The same might possibly said for Uncle Sam's women sprinters.
 
The top three in the 60 final - Morolake Akinosun (7.08), Dezerea Bryant (7.11) and Lekeisha Lawson (7.15) - are not exactly household names in the sport.Right now, anyway, but there's a world of potential there, too.
 
A very noteworthy fourth in the 60 was veteran Mikele "Miki" Barber. The resilient New Jerseyan, 36, was winning gold medals on the world stage as far back as 2007.
 
Speaking of New Jersey pride, no one exemplifies it more than Neptune's own Ajee' Wilson. At 22, the Temple University graduate and Olympic 800 semifinalist, already owns five USA National titles, four Indoors, one outdoors.
 
The Olympic Games certainly didn't go her way - but this 2017 indoor season certainly is. Unbeaten this winter, with an American indoor 800 record (1:58.27) already in her portfolio, Wilson ran the third fastest 600 in track history, holding off Olympic 4x400 relay gold medalist Courtney Okolo to win Nationals, 1:23.84 to 1:24.00.
 
She led every step of the way but still had a fight on her hands.
 
"I know Courtney has that great speed," said Wilson. "But I think my 800 strength made the difference."
 
Only the 1:23.44 by Russia's Olga Kotlyarova back in 2004, and the 1:23.59 by USA Olympian Alysia Montano in 2013 continue to outrank Wilson's 1:23.84 on
the all-time charts.
 
Oh, this needs to be said, too. Wilson's 1:23.84 crushed the meet record, which happened to be her own, the 1:26.56 she ran in the prelims at Boston in 2015. But there's a big asterisk next to that one.
 
Trouble there in Boston two years ago was that she was tripped up in the final and jogged home an unhappy last.
 
Wilson was in no rush to leave trackside after her big 600 win.
 
The 1000 was coming up soon and the hot favorite in it was Charlene Lipsey, the Long Islander who is now Wilson's training partner under coach Derek Thompson with the Philadelphia-based Juventus Track Club.
 
Sure enough, Lipsey - just as Wilson did - ran a controlling race right from the gun and blazed to a meet-record 2:37.97 win. Runner-up Lauren Johnson (2:38.33) was Lipsey's only serious threat.
 
They ran different distances here but Wilson and Lipsey seem destined to clash in the big 800s of the outdoor season.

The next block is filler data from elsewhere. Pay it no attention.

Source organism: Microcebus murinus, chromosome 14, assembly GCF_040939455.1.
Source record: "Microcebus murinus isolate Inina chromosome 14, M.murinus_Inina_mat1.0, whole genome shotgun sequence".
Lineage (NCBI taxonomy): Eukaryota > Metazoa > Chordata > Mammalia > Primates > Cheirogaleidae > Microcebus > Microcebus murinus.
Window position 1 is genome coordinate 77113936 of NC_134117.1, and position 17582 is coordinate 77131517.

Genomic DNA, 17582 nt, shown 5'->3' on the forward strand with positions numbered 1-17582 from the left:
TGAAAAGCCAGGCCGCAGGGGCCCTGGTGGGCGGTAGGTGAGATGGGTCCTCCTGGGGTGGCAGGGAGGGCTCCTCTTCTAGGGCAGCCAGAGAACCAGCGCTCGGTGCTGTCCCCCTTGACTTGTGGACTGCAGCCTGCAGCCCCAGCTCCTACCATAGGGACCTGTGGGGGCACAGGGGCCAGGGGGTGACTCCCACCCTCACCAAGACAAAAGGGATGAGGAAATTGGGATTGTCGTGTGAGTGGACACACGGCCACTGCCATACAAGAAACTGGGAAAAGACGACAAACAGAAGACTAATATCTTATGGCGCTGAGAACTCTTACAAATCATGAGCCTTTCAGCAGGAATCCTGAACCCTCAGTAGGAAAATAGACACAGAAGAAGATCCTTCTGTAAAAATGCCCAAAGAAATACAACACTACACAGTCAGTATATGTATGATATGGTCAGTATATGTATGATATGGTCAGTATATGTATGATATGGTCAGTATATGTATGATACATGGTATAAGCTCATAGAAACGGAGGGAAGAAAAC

And what then?
 
"Being friends won't matter then," said Wilson, smiling.
 
"That will be gone, We'll both be hungry to win it."
 
A day after taking the women's mile in 4:45.18 - a slow-paced race that apparently took very little out of her, Sioux City, Iowan Shelby Houlihan returned to the track to win the two-mile in 10:19.14.
 
Heather Kampf, third in the mile (4:46.06) ran second in the two-mile (10:21.80.)
 
"I made my big move with 600," said Houlihan. "And it worked. I was able to hold them all off."
 
The men's mile field was loaded with sub-4 talent. But just two of them got there, in the 3's, "on the day," and those two just barely - Ben Blankenship (3:59.22) and Cristian Soratos (3:59.56.)
 
Blankenship had run sixth in the two-mile Saturday in 8:40.37.
 
What slowed so many other notables? The slow pace, the long season, the altitude?
 
Likely, a combination of all of the above.
 
Leo Manzano, the 2012 Olympic 1500 silver medalist, may have been the biggest mystery of all,11th of 11 finishers in 4:21.92.
 
"I just didn't have the strength," said Ford Palmer. "I've had a great season (getting his mile best down to 3:54.92, eighth best in the world, and helping his New Jersey-New York Track Club team set a world record in the four-mile relay.) But all these races must have taken a toll. I had nothing left today."
 
And he thus ran 10th in 4:11.93.
 
Vashti Cunningham, the teen-age high jump sensation out of Las Vegas, had hardly stepped into a formal meet since the Rio Olympics. "I didn't know what to expect," she'd said.
 
But you'd never have guessed it - this daughter of former NFL quarterback great Randall Cunningham soared 6-5 to win it, showing little rust, and that was within striking distance of both the American indoor and Indoor Nationals meet record of 6-7 ½ set by Chaunte Lowe in 2012.
 
Alex Young, the fomer NCAA champion at Southeastern Lousiana, turned the tables on defending champion Colin Dunbar by winning the 35-pound weight throw with a whirl of 78 feet, 9 ¾ inches.
 
It was declared "longest throw in the world this year" but "world" in this case doesn't extend far past North America and a few selected locales in North Europe. And so the weight tossers and the racewalkers are kindred spirits, competing in the only national championship event not included on the program of the biennial World Indoor Championships.